Fri December 9, 2011
At The High Court, A Tribute To A 'Chef Supreme'
Originally published on Mon December 12, 2011 11:13 am
Walk into the Supreme Court gift shop, and there, among all the books on the history of the court, is a cookbook — yes, a cookbook. Put together by the spouses of the Supreme Court justices, it is a tribute to a master chef, the late Martin Ginsburg, husband of Justice Ruth Bader Ginsburg.
By day, Marty Ginsburg was one of the nation's premier tax law professors and practitioners. By night, he was one of the nation's most innovative and accomplished amateur chefs.
The idea for the cookbook, Chef Supreme: Martin Ginsburg, came from Martha-Ann Alito, wife of Justice Samuel Alito. It hit her the day after Marty Ginsburg's memorial service in 2010.
"One of my first conversations with Marty, in the fall of 2006, was about food and nourishment, and how satisfying an expression of love that it was for him," she recalls. "And that, in part, led to the idea that we should put the cookbook together."
The other Supreme spouses quickly agreed. They had often teamed up with Marty Ginsburg to provide the food for the monthly spouse lunches. But none of them had any idea what a large undertaking the cookbook would be.
First, a word about Marty Ginsburg's love affair with cooking. It began, strangely enough, when he was in the army at Fort Sill, Okla., with his new bride, the young Ruth Bader Ginsburg.
Neither of the Ginsburgs knew much about cooking then, but one of their wedding gifts was The Escoffier Cookbook, the bible of French cooking. And so Marty, a chemistry major, began at page one and worked his way through the entire volume. As he observed in a speech in 1996, there was method to his madness then and later.
"I learned very early on in our marriage that Ruth was a fairly terrible cook and, for lack of interest, unlikely to improve. This seemed to me comprehensible; my mother was a fairly terrible cook also. Out of self-preservation, I decided I had better learn to cook because Ruth, to quote her precisely, was expelled from the kitchen by her food-loving children nearly a quarter-century ago."
Justice Ginsburg takes umbrage, sort of. "I think that is most unfair to his mother," she deadpans. "I considered her a very good cook. In fact, one of the seven recipes I made was her pot roast."
Over the years, Marty Ginsburg became a genuinely famous amateur cook, with a repertoire that ranged from French cooking, to Indian, to Italian, to Asian. So when it came to limiting the number of recipes for a cookbook, the task was daunting.
Enter Clare Cushman, director of publications for the Supreme Court Historical Society, which is publishing the book on a nonprofit basis.
"We started out by dividing them into categories," she explains. "So of course we have appetizers, soups, chicken dishes, fish dishes, meat dishes, desserts, as one would expect. But we were also looking for recipes that really showed his voice."
Cushman and some of her friends and co-workers cooked all the recipes they considered, narrowing the list to 106.
"You get to know him while you're cooking. The way he wrote recipes was as if he was explaining them to a friend," she says. Working her way through the recipes, Cushman began to feel that "not only did I trust him that it would come out right, but that he was almost with me saying, 'You can do it.' "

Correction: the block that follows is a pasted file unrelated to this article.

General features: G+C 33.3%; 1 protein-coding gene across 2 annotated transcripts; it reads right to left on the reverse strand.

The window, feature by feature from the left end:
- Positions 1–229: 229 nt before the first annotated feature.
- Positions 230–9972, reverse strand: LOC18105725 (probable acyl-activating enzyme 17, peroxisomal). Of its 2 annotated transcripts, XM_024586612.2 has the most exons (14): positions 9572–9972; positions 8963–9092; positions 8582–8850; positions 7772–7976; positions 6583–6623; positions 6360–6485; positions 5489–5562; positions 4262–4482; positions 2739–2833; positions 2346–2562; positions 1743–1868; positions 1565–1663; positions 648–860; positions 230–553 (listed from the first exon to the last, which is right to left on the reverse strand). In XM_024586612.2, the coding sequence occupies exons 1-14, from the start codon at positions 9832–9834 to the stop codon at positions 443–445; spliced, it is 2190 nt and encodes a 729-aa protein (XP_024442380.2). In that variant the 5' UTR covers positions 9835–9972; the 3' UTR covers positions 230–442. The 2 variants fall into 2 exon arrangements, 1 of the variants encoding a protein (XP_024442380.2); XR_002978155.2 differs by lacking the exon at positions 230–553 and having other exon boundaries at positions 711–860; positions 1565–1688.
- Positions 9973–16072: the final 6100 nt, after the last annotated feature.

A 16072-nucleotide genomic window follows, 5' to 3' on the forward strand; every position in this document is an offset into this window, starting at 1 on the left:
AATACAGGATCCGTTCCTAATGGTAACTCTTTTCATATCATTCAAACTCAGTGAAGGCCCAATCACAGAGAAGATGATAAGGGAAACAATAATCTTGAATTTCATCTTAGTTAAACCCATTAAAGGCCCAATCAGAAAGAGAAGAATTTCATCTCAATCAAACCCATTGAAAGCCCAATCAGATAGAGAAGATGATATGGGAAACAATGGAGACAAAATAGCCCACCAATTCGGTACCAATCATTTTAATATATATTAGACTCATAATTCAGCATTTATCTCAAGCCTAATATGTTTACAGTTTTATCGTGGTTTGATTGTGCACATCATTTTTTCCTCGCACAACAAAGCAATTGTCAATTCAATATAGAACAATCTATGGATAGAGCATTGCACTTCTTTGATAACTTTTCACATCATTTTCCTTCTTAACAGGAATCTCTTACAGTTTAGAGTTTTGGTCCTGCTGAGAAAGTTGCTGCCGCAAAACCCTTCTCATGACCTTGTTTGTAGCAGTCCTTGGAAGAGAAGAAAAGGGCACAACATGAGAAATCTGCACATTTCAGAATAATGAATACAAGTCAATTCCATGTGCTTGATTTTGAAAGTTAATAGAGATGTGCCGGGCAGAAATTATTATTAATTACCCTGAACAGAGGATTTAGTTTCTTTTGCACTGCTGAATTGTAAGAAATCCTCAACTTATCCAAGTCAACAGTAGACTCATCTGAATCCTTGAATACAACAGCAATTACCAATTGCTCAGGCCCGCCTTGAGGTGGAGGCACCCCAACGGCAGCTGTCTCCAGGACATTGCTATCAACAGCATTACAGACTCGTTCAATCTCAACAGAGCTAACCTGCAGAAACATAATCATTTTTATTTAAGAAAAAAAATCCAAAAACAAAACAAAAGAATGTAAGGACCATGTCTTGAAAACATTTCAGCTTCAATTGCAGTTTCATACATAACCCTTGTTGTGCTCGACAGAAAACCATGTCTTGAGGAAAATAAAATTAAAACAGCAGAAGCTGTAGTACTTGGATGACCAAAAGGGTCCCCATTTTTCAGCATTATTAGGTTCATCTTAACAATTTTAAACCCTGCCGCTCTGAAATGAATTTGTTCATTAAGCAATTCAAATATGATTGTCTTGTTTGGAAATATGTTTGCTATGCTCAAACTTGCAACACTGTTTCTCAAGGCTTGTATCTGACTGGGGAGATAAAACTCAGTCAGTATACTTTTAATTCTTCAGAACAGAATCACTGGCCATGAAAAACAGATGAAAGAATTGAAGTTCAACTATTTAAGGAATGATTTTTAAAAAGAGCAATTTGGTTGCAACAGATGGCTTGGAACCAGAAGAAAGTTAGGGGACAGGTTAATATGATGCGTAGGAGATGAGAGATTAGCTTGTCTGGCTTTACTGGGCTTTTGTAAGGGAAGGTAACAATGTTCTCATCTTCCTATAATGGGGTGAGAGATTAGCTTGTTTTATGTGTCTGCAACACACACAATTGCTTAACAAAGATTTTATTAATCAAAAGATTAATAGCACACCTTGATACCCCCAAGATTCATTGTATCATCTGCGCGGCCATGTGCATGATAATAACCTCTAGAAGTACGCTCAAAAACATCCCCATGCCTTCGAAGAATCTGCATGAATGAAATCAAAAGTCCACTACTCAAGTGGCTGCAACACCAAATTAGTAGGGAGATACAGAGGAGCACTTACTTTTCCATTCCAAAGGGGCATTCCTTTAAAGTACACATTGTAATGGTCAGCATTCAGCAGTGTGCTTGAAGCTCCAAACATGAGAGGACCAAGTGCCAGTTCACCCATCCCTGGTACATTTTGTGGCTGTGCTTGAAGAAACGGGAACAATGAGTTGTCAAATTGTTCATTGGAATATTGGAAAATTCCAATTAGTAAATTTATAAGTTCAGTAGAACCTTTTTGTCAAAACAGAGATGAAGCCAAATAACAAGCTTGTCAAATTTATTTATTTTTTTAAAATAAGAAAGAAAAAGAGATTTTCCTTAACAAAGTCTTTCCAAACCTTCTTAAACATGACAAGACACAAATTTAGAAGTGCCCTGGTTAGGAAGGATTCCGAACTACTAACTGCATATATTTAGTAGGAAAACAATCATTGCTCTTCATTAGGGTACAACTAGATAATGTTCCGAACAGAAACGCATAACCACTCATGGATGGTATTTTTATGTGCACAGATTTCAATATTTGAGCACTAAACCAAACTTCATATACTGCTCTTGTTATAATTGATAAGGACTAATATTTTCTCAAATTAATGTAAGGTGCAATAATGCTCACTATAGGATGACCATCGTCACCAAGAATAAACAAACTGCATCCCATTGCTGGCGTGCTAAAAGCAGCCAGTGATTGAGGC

She mentions one recipe in particular, for orange-scented biscotti, where the instructions were to "knead the dough several times and divide kneaded dough into two equal parts." Chef Ginsburg advised: "This is a miserable, messy, ugly procedure because the dough is horribly sticky. Do your best."
There is much of Marty Ginsburg's humor in his recipes. His recipe for wild boar, concocted to cook the beast brought home for a New Year's dinner by Justice Antonin Scalia after a hunting trip, ends with this instruction: "Throw out the roasted meat and drink the marinade (just kidding)."
Some of the recipes in this cookbook are quick and easy. Others are not. Martha-Ann Alito points out that the longest recipe in the book, covering four pages, is the recipe for making French baguettes.
"It exemplifies how Marty approached life. Very exacting and very precise," she says.
Justice Ginsburg says it took her late husband more than a year to develop that recipe, experimenting with various approaches.
She explains that "the reason it's spread out over so many pages is that he didn't want to leave out a single step, so that the person who uses it won't have to go through the process that he went through to perfect it."
The book also features a variety of gorgeous pictures of food, of all the Supreme Court spouses at lunch, and of the Ginsburg family.
"Obviously when you have a recipe called 'Grandchildren's Chocolate Chip Oatmeal Cookies,' " Cushman says, "you want to have a picture of all the grandchildren with Justice Ginsburg."
But the piece de resistance is a photo of Marty Ginsburg, wearing a classic French cooking apron, with his arm around Justice Ginsburg, who is dressed in her judicial robe. The photo, taken by noted photographer Mariana Cook, is something of a takeoff on Grant Wood's American Gothic painting, except that the Ginsburgs do not look at all dour.
"The best part about it is the way he looks at her, with such an adoring gaze," says Cushman. "And anyone who sees this cover knows that she was a very lucky woman."
The Martin Ginsburg cookbook is available online or at the Supreme Court gift shop.
Recipe: Frozen Lime Souffle
Serves 6, maybe 8
1 envelope unflavored gelatin
½ cup fresh lime juice (about 6 limes)
¼ cup water
¾ cup milk
1 cup heavy cream
4 egg yolks
3 drops green food coloring
½ cup sugar
7 egg whites